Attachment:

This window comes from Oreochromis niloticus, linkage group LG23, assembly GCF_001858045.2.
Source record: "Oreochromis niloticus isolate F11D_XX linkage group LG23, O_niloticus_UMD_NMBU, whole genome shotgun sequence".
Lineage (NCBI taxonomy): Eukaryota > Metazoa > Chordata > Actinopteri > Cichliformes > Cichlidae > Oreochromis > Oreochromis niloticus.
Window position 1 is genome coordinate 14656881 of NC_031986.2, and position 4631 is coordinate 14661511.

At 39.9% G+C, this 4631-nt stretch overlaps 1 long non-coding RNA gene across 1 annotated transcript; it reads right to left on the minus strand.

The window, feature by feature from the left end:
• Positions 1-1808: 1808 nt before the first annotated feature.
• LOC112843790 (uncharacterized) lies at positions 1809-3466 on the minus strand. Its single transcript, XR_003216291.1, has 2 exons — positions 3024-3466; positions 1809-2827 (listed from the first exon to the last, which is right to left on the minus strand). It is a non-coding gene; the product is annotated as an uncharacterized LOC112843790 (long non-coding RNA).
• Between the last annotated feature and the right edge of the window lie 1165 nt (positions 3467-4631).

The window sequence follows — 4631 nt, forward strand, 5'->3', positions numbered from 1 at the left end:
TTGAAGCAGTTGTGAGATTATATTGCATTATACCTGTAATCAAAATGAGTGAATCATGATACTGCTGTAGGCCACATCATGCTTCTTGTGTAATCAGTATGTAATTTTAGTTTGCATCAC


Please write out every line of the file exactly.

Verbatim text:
This window comes from Oreochromis niloticus, linkage group LG23, assembly GCF_001858045.2.
Source record: "Oreochromis niloticus isolate F11D_XX linkage group LG23, O_niloticus_UMD_NMBU, whole genome shotgun sequence".
Lineage (NCBI taxonomy): Eukaryota > Metazoa > Chordata > Actinopteri > Cichliformes > Cichlidae > Oreochromis > Oreochromis niloticus.
Window position 1 is genome coordinate 14656881 of NC_031986.2, and position 4631 is coordinate 14661511.

At 39.9% G+C, this 4631-nt stretch overlaps 1 long non-coding RNA gene across 1 annotated transcript; it reads right to left on the minus strand.

The window, feature by feature from the left end:
• Positions 1-1808: 1808 nt before the first annotated feature.
• LOC112843790 (uncharacterized) lies at positions 1809-3466 on the minus strand. Its single transcript, XR_003216291.1, has 2 exons — positions 3024-3466; positions 1809-2827 (listed from the first exon to the last, which is right to left on the minus strand). It is a non-coding gene; the product is annotated as an uncharacterized LOC112843790 (long non-coding RNA).
• Between the last annotated feature and the right edge of the window lie 1165 nt (positions 3467-4631).

The window sequence follows — 4631 nt, forward strand, 5'->3', positions numbered from 1 at the left end:
TTGAAGCAGTTGTGAGATTATATTGCATTATACCTGTAATCAAAATGAGTGAATCATGATACTGCTGTAGGCCACATCATGCTTCTTGTGTAATCAGTATGTAATTTTAGTTTGCATCAC